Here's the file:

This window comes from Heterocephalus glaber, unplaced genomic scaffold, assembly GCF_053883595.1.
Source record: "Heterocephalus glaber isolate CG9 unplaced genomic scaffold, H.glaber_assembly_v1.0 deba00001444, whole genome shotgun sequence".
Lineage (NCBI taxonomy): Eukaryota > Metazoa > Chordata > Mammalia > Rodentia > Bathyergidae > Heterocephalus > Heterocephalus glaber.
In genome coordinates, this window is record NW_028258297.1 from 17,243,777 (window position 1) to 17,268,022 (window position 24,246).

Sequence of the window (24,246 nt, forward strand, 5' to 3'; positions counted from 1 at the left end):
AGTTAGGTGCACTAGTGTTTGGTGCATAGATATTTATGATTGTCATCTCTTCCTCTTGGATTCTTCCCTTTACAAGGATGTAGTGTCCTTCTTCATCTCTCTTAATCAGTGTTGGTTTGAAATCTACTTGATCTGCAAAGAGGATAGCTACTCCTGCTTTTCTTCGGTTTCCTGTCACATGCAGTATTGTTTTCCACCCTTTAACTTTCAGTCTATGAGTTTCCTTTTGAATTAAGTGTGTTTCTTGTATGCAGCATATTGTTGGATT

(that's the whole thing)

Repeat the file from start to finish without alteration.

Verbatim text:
This window comes from Heterocephalus glaber, unplaced genomic scaffold, assembly GCF_053883595.1.
Source record: "Heterocephalus glaber isolate CG9 unplaced genomic scaffold, H.glaber_assembly_v1.0 deba00001444, whole genome shotgun sequence".
Lineage (NCBI taxonomy): Eukaryota > Metazoa > Chordata > Mammalia > Rodentia > Bathyergidae > Heterocephalus > Heterocephalus glaber.
In genome coordinates, this window is record NW_028258297.1 from 17,243,777 (window position 1) to 17,268,022 (window position 24,246).

Sequence of the window (24,246 nt, forward strand, 5' to 3'; positions counted from 1 at the left end):
AGTTAGGTGCACTAGTGTTTGGTGCATAGATATTTATGATTGTCATCTCTTCCTCTTGGATTCTTCCCTTTACAAGGATGTAGTGTCCTTCTTCATCTCTCTTAATCAGTGTTGGTTTGAAATCTACTTGATCTGCAAAGAGGATAGCTACTCCTGCTTTTCTTCGGTTTCCTGTCACATGCAGTATTGTTTTCCACCCTTTAACTTTCAGTCTATGAGTTTCCTTTTGAATTAAGTGTGTTTCTTGTATGCAGCATATTGTTGGATT